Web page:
Studly Doright and I were married in July of 1976. I was just shy of twenty, while he was only 18. Broke, stupid, and in love, we had no idea then of the hurdles we’d have to jump over on our way to 43 years of marriage and beyond.
As our first Christmas as a married couple approached we had to set some new guidelines. I was set on keeping up my family’s Christmas traditions while he was equally set on keeping his. We managed to compromise fairly well, but there was one thing I insisted on–a live tree at least six feet tall. Studly’s family had a smaller tree that stood on a short table, as I recall.
I got my way that year, and we soon had our beautiful tall tree standing in its brand new red and green tree strand awaiting decorations. There was just one problem–we had no ornaments. None. And that tree had eaten up most of our disposable income.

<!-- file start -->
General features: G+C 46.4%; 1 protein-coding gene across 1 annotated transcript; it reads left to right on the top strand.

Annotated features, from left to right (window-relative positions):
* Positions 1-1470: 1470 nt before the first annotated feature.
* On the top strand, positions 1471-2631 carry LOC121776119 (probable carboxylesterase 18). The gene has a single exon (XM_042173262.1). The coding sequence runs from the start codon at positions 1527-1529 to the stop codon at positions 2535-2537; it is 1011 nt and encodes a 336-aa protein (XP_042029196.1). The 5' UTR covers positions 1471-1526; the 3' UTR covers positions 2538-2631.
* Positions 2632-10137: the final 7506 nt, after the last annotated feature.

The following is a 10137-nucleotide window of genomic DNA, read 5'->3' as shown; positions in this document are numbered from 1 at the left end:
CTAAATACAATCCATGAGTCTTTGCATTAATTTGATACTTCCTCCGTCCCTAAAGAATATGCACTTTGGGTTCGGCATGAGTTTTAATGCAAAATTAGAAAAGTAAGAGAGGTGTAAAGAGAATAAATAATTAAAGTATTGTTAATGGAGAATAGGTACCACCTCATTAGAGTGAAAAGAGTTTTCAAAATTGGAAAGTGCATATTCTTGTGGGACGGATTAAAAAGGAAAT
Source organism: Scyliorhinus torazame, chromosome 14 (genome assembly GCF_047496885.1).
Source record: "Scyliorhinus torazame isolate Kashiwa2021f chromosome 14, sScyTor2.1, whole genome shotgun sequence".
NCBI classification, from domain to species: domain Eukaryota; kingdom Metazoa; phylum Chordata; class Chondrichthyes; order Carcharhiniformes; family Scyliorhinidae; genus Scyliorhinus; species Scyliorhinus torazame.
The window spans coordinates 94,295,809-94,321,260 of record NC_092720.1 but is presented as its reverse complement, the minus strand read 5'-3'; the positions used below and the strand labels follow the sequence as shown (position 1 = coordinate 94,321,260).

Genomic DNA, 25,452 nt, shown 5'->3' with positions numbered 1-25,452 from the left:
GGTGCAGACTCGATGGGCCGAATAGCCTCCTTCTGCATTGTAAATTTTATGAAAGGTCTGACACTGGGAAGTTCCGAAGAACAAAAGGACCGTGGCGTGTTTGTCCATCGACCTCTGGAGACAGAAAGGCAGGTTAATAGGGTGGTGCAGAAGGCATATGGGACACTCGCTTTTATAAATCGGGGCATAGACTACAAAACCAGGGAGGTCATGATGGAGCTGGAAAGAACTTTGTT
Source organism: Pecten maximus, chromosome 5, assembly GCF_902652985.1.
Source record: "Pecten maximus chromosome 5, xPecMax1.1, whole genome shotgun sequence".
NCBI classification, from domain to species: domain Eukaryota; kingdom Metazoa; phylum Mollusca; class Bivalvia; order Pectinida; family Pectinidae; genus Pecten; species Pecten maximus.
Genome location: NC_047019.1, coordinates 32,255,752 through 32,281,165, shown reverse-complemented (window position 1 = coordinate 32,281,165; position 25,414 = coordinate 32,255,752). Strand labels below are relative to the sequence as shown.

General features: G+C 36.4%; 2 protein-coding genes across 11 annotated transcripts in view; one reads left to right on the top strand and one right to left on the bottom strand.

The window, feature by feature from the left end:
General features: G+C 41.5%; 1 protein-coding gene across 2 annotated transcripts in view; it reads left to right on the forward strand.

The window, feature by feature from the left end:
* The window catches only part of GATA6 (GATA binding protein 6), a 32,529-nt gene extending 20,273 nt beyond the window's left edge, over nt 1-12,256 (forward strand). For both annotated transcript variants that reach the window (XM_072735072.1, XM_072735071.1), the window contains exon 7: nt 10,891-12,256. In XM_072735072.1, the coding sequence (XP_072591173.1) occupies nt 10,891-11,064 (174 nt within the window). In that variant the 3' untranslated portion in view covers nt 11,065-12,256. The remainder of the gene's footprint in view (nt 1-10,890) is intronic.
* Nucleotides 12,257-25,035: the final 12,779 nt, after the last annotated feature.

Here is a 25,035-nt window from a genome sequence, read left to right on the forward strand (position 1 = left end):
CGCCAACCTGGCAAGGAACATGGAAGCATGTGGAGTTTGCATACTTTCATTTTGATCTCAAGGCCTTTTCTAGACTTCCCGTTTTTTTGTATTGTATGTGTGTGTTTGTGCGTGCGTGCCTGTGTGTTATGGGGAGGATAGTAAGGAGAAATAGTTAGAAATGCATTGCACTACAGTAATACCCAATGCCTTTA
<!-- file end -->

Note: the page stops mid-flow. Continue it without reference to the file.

My mom came to the rescue. She gave us three kits of felt ornaments that I could stitch together and decorate. One set featured characters from the Wizard of Oz.
Another set included typical Christmas characters–an angel, a snowman, and a Santa.
The last set featured Christmas trees and wreaths. I’ve managed to lose the wreaths, but my Christmas trees have hung in there (pun intended) all these years.
Several days ago I was scavenging for book five in the Harry Potter series at our local Goodwill book store when I came across a little felt tree hanging from the store’s tree. It was exactly like the one I’d made all those years ago
I wondered if some young woman had lovingly stitched the pieces together, adding shiny sequins where indicated by the kit’s directions. Had she been as nervous about her future as I was about mine?
And I wondered why this poor felt tree came to be all by itself at the Goodwill store. Of course I bought it and brought it home. I introduced the ornament to its counterparts on my tree, and then I let our elf on the shelf comfort it.
Welcome home, little tree.